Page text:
Here’s a conundrum, a demonstration. Consider it.
There was a period of your life (not recently) where you had a coupla one-night stands in quick succession (you, not me) and then a couple weeks later you had this date with someone you met through an app. You began to like this person.
But there’s a catch.
This person is swamped with work, crazy ambitious, pursuing something respectable, reliable, difficult. This person’s forecast is different from yours.
You pursue the affair thinking, This will probably only be for fun, which is fine, except maybe I’m looking to try a serious thing?
That’s what you’re thinking.
And yet: because you are old enough to appreciate the rarity of these things, and to know the grace and good fortune of even just being able to touch a beautiful moment as it passes, you will conduct yourself accordingly. You will make no demands, you will temper your requests. Ask not what your person can do for you…
You’re resolved to this.
But that’s whatever. What we’re here for is the demonstration.
So OK. Now. Let’s look back at those one-night stands:
The first was, let’s say, with a person you’ve known peripherally for the better part of a year. This person is pleasant and attractive, but the two of you don’t really have anything in common. Conversation is more like you each take turns telling stories, or explaining things about your respective jobs, because there’s no common ground for like pingponging exchanges. No debate, no commiseration.
Just friendly patient back-and-forthing. Laughs. And that’s a very fine thing on its own.
Second person (and I promise there’s a point to all this, just stay with me) the second person is someone you’ve known for like fifteen years. A dear friend who, like yourself, is fairly recently sprung from a long relationship and isn’t savvy about dating. They’ve got their life and friends and job and hobbies — this person has a way of life now. Doesn’t wanna go out and do any of the standard performative First Date things. Gets tired even thinking about it. The two of you have a lot to talk about. You share a past, for one thing, and now you’re both in the same situation, datingwise. You get along real well and you find each other attractive; you always have.
This all happened a long time ago, by the way.
Let’s say you meet up with both of these latter two people at bars on separate nights and they wanna go home with you afterward.
Back at your apartment, over drinks, the pleasantries continue until eventually, in your room, there’s a kiss and you think, Ah, OK, sex is happening.
Now stay with me cuz this is where it gets tricky: we’re focusing on the Kiss with either of these two people. The Kiss happens suddenly and then it’s progressing, progressing, and something like a strategy comes into play. You’re thinking, OK, where are my hands? and Where do they go next? and How long before I start fumbling with garments?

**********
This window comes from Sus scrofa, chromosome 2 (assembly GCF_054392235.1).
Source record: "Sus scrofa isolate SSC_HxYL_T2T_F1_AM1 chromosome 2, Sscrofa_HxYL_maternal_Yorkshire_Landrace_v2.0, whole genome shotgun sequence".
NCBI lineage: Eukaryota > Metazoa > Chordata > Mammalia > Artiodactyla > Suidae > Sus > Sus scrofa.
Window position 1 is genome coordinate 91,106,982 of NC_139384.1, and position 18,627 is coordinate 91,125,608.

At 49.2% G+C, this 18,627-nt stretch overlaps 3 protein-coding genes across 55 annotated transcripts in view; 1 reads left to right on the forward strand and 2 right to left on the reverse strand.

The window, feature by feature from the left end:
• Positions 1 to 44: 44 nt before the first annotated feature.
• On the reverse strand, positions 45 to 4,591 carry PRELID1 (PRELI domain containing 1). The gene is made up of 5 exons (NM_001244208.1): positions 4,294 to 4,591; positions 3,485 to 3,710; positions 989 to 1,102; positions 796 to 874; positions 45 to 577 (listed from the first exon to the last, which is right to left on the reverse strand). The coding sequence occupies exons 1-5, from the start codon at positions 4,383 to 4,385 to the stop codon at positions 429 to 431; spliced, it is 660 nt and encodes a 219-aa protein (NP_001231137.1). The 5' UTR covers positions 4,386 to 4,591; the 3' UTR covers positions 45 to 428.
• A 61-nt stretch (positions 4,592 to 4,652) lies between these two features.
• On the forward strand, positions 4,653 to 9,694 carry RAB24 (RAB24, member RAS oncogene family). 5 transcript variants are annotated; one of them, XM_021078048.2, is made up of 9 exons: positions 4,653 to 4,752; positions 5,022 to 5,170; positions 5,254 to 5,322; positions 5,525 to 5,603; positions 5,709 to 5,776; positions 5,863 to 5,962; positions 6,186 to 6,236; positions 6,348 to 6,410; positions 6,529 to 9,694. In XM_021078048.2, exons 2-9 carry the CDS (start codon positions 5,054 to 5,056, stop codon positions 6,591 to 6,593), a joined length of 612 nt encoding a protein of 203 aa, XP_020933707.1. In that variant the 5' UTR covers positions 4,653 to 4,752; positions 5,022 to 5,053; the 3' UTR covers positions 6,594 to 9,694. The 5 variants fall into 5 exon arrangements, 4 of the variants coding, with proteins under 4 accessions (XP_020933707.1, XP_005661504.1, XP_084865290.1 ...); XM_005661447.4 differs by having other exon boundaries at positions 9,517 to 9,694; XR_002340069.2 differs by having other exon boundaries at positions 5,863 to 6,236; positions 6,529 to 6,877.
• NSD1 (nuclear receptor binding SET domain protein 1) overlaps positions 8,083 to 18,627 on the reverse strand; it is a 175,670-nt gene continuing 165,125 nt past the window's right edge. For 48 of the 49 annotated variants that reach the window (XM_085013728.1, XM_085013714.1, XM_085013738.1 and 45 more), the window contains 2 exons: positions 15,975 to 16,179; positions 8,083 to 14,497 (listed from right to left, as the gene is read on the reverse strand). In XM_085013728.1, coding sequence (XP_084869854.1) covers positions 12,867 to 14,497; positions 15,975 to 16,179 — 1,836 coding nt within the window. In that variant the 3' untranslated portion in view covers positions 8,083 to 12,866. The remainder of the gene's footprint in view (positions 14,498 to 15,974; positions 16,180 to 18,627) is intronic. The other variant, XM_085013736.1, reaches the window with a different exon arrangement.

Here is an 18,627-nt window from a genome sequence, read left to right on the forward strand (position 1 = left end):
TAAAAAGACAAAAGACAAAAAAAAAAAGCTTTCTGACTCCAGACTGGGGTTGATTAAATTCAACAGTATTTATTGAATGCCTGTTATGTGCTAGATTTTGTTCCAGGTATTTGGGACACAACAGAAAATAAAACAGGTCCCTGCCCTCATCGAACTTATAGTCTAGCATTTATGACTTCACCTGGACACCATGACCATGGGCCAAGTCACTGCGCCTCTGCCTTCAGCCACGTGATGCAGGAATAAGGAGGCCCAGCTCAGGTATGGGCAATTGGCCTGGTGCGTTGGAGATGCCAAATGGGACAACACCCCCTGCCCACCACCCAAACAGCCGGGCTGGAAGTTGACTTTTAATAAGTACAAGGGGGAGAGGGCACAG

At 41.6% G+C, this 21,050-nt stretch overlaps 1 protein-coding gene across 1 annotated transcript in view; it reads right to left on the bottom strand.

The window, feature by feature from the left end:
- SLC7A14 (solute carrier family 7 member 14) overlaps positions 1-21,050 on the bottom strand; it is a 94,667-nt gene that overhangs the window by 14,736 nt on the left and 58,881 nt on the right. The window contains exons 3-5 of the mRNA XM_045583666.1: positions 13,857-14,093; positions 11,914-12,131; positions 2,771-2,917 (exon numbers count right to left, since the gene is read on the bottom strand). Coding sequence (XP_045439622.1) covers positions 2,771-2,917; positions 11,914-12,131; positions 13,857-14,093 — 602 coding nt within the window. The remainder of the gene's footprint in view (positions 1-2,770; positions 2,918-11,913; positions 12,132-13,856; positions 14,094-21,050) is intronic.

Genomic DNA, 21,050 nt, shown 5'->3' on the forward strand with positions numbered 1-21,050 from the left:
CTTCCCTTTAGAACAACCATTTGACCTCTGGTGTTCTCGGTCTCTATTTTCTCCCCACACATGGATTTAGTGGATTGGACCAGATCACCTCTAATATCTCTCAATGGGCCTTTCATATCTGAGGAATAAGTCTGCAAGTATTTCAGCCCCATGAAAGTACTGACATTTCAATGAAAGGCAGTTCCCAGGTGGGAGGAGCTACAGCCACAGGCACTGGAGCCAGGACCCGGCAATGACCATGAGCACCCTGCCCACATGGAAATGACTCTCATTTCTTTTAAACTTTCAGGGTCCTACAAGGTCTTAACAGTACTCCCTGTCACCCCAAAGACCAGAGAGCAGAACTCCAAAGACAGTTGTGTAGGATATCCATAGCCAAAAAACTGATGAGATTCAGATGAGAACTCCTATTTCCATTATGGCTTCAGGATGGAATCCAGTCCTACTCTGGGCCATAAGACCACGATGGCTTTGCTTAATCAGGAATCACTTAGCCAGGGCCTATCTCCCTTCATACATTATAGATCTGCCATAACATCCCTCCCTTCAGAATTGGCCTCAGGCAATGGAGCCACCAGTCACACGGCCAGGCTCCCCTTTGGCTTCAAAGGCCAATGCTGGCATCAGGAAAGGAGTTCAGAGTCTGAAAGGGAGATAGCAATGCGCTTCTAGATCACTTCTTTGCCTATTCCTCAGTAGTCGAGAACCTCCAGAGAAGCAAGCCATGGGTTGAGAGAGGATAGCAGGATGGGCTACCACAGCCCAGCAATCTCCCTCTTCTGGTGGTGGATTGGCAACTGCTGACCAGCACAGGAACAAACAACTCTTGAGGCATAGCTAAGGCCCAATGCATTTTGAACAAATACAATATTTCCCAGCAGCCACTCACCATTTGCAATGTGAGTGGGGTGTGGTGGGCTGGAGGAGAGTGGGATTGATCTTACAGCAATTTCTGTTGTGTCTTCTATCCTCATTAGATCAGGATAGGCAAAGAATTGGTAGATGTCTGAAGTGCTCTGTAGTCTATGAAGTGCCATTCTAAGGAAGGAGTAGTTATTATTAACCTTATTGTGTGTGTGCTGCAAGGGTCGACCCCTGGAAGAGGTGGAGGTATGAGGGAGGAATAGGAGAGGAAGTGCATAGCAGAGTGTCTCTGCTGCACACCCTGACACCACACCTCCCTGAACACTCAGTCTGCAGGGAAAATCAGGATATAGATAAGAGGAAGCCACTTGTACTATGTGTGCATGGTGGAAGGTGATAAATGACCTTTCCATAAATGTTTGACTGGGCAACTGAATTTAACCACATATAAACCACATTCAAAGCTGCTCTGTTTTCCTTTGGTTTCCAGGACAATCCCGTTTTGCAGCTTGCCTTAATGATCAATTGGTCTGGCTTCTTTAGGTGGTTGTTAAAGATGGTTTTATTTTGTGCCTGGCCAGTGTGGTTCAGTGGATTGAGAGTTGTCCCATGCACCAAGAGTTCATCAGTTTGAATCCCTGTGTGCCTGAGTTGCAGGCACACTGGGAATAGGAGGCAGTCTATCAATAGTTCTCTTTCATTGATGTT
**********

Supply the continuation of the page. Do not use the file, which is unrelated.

The Kiss is the initiation of a process. Pleasant on its own but you’re very much in your head through the whole thing. It feels functional. You’re tryna get somewhere with it.
And that somewhere is Sex.
OK so let’s carry on with our breakdown of this purely fictional situation you’re in, or that you were in a long long time ago, and flash back to the item we started on, about the person with whom you’re feeling a spark, the new person you met through the app. The Person of Interest.
At the end of a second date you’re in the car with this Person and there’s a Kiss — and if you’ll recall the kindsa thoughts that came to mind when you kissed the other two people, the ones with whom you spent just a single evening (thoughts like, where do I put my hands, when do we move to the bed, etc), I want you to compare those mid-Kiss thoughts to the ones that come to mind when you’re kissing this new person.
Cuz there aren’t any. It’s like staring into a flashbulb. You’re blank. When Tom Waits talks about the music at a circus he calls it “electric sugar” and you’ve always found that clever but now you know what it means.
Whereas the Kiss in those one-night stands was like the starter pistol in a race toward orgasm, the Kiss here, with this person you’re crushing on, is The Thing Itself. The vibrating centrepoint of a shapeless thing that you can’t quite describe except to say that it encompasses you.
This is a very simple and self-evident truth that you’ve seen talked about in TV movie books since forever (intimacy is more rewarding if it’s romantic and fraught with emotional risk) — but now, feeling and articulating it offa the basis of your own experiences as an adult (an adult who’s still kinda feeling around in the dark for what (s)he wants), it seems revelatory.
You wonder why it took you so long to learn this and then figure that maybe, like heartbreak and grief and betrayal, it’s one of those lessons you never quite learn. The best you can ever hope to do is I guess just recognize it.
It’s a powerful thing and, like most powerful things, it gives you the fuel to create shit. Do your artsy thing and then share the artsy thing on a platform where, hold it, the Person of Interest might see! They’ll know they made a splash, they’ll mark the disparity of interests, they’ll freak and bail and spread rumors about your zealotry.
And so the catch is this: by creating a buncha art about this experience involving another person, you’re likely to alienate that person, and therefore put the kabash on ever enjoying said experience again.
Howevah! An experience this good and interesting almost doesn’t seem worth having unless you can create shit about it and then put that shit out in the world where this Person of Interest might or might not see and be turned off by it.
What’s the point of having a nice thing if you can’t ruin it?
So your assignment (and here’s the tricky part) the assignment is this: you have to kinda keep those feelings and ruminations to yourself. You understand me?